How do the concepts of logic and morality relate to computer programming? And how do you explain that relation to students in a real-world, tangible way? That is exactly what Mr. Salzman, an Upper School Religion teacher at Sacred Heart, was asking himself earlier this year.
He worked with Lauren Mitchell, 91st Street’s Director of Makerspace and Upper School Computer Science Teacher, to find a way to convey the connection between logic, morality, and coding to students. During their conversations, Mr. Salzman was reminded of the Massachusetts Institute of Technology (MIT) moral machine. In MIT’s machine, the coder must act as a computer programmer for a self-driving car and decide what the car would do in the scenario of an impending crash. Using the MIT Moral Machine as inspiration, Mr. Salzman came up with a tangible way to demonstrate the link between morality and coding to his students.
Using the computer programming software Python, Mr. Salzman created the 91st Street Moral Machine. Within the program, students were presented with several scenarios where their morals would be tested, such as deciding on the equitable distribution of money, hacking of quiz software, and academic cheating. Students then also had the opportunity to come up with their own Sacred Heart-themed moral dilemmas, which Mr. Salzman said they had lots of fun creating.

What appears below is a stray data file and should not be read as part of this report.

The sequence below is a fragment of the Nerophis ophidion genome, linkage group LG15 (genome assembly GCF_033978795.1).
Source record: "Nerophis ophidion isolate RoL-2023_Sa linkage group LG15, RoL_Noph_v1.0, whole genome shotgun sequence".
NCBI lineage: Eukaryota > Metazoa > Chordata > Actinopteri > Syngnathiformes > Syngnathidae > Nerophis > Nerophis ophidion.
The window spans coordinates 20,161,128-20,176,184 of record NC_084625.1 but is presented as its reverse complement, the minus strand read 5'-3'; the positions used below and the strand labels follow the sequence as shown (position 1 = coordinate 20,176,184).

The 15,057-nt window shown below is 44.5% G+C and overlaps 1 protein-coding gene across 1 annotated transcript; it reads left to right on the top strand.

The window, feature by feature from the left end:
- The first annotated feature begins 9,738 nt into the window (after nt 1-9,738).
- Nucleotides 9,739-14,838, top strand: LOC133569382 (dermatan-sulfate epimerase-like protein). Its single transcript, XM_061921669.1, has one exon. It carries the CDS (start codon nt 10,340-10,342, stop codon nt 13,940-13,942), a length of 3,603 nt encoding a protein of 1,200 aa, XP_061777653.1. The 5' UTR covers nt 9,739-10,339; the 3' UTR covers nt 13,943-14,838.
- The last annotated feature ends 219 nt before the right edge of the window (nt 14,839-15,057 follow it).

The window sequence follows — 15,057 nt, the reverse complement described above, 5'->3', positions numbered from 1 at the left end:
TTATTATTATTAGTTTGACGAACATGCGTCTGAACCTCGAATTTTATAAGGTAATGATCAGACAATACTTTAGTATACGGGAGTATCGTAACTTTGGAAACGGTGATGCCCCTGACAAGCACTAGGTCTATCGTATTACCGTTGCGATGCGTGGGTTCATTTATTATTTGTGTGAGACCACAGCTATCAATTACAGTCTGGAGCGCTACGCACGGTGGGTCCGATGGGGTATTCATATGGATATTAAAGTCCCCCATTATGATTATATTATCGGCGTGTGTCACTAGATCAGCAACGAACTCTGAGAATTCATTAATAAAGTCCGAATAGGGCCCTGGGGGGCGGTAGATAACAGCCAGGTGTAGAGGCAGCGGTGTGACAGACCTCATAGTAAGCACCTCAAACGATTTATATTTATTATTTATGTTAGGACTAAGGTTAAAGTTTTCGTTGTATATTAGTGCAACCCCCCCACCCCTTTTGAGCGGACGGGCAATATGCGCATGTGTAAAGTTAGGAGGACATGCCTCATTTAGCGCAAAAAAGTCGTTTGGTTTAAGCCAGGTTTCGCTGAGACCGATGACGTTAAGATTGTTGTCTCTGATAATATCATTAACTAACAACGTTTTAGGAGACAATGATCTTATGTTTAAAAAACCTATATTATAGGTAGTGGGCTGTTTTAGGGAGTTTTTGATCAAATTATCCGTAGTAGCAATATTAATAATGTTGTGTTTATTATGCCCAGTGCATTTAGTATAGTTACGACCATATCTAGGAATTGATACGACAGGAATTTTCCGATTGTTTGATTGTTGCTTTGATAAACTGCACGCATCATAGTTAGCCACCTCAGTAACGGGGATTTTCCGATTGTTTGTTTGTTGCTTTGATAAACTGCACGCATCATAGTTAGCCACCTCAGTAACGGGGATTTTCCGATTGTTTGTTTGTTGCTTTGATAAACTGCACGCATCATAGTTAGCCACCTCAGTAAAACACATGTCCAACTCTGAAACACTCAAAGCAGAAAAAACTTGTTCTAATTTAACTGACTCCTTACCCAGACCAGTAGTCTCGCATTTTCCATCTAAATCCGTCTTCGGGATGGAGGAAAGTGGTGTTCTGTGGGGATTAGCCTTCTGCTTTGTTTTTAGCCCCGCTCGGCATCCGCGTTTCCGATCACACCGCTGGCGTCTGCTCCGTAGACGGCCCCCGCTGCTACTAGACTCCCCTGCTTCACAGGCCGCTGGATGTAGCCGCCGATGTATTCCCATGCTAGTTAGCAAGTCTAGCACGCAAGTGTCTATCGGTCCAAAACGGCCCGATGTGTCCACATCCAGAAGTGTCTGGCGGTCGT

Rossangel Francisco, a senior at 91st Street with a passion for coding, enjoyed that computer science was intertwined in her Theology class.
“Though I already had a strong love for coding prior to the project, having computer science integrated into other classes always increases my interest in coding,” she said. “It demonstrates how computer science is utilized in every field- like philosophy!”
Mr. Salzman credits Ms. Mitchell’s experience with coding, the MakerSpace, and the premium software that Sacred Heart has access to, with being able to create this lesson on coding and morality for his 12th-grade Theology students.